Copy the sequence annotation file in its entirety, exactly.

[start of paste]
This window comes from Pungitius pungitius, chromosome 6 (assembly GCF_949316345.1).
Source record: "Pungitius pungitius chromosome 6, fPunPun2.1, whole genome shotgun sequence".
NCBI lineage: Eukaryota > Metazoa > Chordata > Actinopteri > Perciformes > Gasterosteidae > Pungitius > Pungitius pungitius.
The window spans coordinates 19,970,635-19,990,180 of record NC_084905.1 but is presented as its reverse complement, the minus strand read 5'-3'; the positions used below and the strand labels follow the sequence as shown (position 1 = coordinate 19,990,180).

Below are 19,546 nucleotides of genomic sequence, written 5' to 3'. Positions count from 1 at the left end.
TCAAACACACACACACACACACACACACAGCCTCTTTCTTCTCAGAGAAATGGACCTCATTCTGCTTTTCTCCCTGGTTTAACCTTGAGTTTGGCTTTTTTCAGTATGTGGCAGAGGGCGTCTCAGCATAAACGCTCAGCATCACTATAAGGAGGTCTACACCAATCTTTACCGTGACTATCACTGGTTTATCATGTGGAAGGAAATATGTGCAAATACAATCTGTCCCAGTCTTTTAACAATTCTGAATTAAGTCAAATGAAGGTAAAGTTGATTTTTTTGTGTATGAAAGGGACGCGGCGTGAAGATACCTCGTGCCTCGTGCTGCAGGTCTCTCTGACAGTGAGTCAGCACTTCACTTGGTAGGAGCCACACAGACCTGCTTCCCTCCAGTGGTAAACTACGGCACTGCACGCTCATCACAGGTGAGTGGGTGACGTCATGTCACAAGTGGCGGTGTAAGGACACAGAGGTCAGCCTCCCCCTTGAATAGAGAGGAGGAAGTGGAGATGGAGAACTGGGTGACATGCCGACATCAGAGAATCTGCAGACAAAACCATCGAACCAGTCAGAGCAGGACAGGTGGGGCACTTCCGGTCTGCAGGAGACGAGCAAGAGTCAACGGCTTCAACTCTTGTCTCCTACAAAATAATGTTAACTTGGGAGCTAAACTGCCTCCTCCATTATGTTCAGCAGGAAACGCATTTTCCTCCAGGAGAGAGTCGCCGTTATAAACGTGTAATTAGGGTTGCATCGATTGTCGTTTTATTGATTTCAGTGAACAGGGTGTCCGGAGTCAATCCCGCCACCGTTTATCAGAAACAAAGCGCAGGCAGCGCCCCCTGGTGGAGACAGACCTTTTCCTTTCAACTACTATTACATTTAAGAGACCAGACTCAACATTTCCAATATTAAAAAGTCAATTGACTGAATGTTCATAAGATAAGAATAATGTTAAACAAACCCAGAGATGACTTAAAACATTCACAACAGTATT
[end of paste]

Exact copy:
This window comes from Pungitius pungitius, chromosome 6 (assembly GCF_949316345.1).
Source record: "Pungitius pungitius chromosome 6, fPunPun2.1, whole genome shotgun sequence".
NCBI lineage: Eukaryota > Metazoa > Chordata > Actinopteri > Perciformes > Gasterosteidae > Pungitius > Pungitius pungitius.
The window spans coordinates 19,970,635-19,990,180 of record NC_084905.1 but is presented as its reverse complement, the minus strand read 5'-3'; the positions used below and the strand labels follow the sequence as shown (position 1 = coordinate 19,990,180).

Below are 19,546 nucleotides of genomic sequence, written 5' to 3'. Positions count from 1 at the left end.
TCAAACACACACACACACACACACACACAGCCTCTTTCTTCTCAGAGAAATGGACCTCATTCTGCTTTTCTCCCTGGTTTAACCTTGAGTTTGGCTTTTTTCAGTATGTGGCAGAGGGCGTCTCAGCATAAACGCTCAGCATCACTATAAGGAGGTCTACACCAATCTTTACCGTGACTATCACTGGTTTATCATGTGGAAGGAAATATGTGCAAATACAATCTGTCCCAGTCTTTTAACAATTCTGAATTAAGTCAAATGAAGGTAAAGTTGATTTTTTTGTGTATGAAAGGGACGCGGCGTGAAGATACCTCGTGCCTCGTGCTGCAGGTCTCTCTGACAGTGAGTCAGCACTTCACTTGGTAGGAGCCACACAGACCTGCTTCCCTCCAGTGGTAAACTACGGCACTGCACGCTCATCACAGGTGAGTGGGTGACGTCATGTCACAAGTGGCGGTGTAAGGACACAGAGGTCAGCCTCCCCCTTGAATAGAGAGGAGGAAGTGGAGATGGAGAACTGGGTGACATGCCGACATCAGAGAATCTGCAGACAAAACCATCGAACCAGTCAGAGCAGGACAGGTGGGGCACTTCCGGTCTGCAGGAGACGAGCAAGAGTCAACGGCTTCAACTCTTGTCTCCTACAAAATAATGTTAACTTGGGAGCTAAACTGCCTCCTCCATTATGTTCAGCAGGAAACGCATTTTCCTCCAGGAGAGAGTCGCCGTTATAAACGTGTAATTAGGGTTGCATCGATTGTCGTTTTATTGATTTCAGTGAACAGGGTGTCCGGAGTCAATCCCGCCACCGTTTATCAGAAACAAAGCGCAGGCAGCGCCCCCTGGTGGAGACAGACCTTTTCCTTTCAACTACTATTACATTTAAGAGACCAGACTCAACATTTCCAATATTAAAAAGTCAATTGACTGAATGTTCATAAGATAAGAATAATGTTAAACAAACCCAGAGATGACTTAAAACATTCACAACAGTATT